This was my first time seeing a performance at Joyce SoHo, which has a very different feel from The Joyce Theater in Chelsea. This smaller theater allowed for me to have a more intimate viewing of the dancers and films that were presented on stage. In fact, no seat was a bad seat, which could not be said for many theaters in New York City, including The Joyce in Chelsea.
I was not entirely sure what to expect for the evening since each show in the New Dance Alliance 23rd Annual Performance Mix Festival had different works from different companies each night for ten nights. A total of 30 companies from all over the globe presented their works. Even without much expectations, I was still thrown for a loop the moment the first film began to roll.
Janusz Jaworski's A Measure of Silence was just that. After rushing to the theater, listening to the screeching of the subways on their tracks and trying to locate the theater and my seat, this film was drastically quiet and simple. I almost wondered if the contrast to the daily life of a New Yorker was the intention behind this film. I appreciated the grainy film texture and the black and white color sans sound.
More or Less Content by Andrew Wass was another work that could be described well from its title. This dance, about the inevitability of our own demise, was about two people having just met in a crowded train station and suddenly faced with a life-changing decision to choose love over their careers. A horrific and provocative portrayal of disease that begged the question of what modern science could do to save or destroy the human race, this dance was sometimes even hilarious if not absurd. This dance was about...well the sound track to the dance goes on and on saying what this dance is about, or could be about. What is it about? You can create your own. This dance could have been about everything, since anything going on in Andrew Wass's mind during the choreography process could have subconsciously influenced his actions in rehearsals. Or perhaps I could be over thinking it, and, this dance was simply a dance. I thought the piece had an interesting concept, and the audience certainly enjoyed the work more and more as the dance went on.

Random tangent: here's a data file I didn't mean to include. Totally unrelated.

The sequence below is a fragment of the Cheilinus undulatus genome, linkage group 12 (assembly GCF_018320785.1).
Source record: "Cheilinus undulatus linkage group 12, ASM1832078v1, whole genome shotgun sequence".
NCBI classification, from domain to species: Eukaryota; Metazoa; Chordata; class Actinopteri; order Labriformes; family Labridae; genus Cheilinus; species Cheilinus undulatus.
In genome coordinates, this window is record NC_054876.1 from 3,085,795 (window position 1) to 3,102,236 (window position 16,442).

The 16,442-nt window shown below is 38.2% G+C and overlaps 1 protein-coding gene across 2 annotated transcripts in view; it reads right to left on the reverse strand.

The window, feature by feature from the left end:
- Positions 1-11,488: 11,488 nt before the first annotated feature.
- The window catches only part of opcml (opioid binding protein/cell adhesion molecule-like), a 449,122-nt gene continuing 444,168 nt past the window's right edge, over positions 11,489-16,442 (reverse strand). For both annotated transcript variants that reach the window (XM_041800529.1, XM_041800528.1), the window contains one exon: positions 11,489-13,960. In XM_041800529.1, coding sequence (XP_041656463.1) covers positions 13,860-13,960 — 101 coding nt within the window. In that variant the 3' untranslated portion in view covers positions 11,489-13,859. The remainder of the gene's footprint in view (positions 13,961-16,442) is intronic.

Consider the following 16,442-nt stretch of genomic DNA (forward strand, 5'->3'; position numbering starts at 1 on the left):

Diana Quinones Rivera created the film White Oaks which was made possible by the Howard Gilman Foundation and filmed during a residency through The Field's Artward Bound program at White Oak. This colorful, crisp imagery, with no set plot pattern, included a man and a woman in short scenes shot on different locations around the White Oak facility. Each scene had a sense of stillness for each start, and then, the two people moved slightly in the space. This reminded me of postcards that you could step inside of and see a short scene (almost the way that pictures continue to move in the "Harry Potter" stories). My favorite moment was when the two people were in a bowling alley that had two lanes and green walls with tall square archways. The woman was on one side and the man was on the other; we witnessed the pins being set up in the horizon and a red bowling ball coming forward and slowly rolling back and forth on it's track, "causing" the two people to fall over as if they were pins themselves. This film, like the last one, also challenged my sense of patience, and I'm sure most people would have a hard time following this with the average attention span becoming shorter and shorter thanks to the media ==> bright colors, smiling people, wanting you to buy something that you don't even need. Sometimes when you watch a film that is not trying to sell you something, or blow something up or speed fast by, or is shot without some love-triangle drama, we instantly notice a difference. The lack of "shock value" can be the most shocking.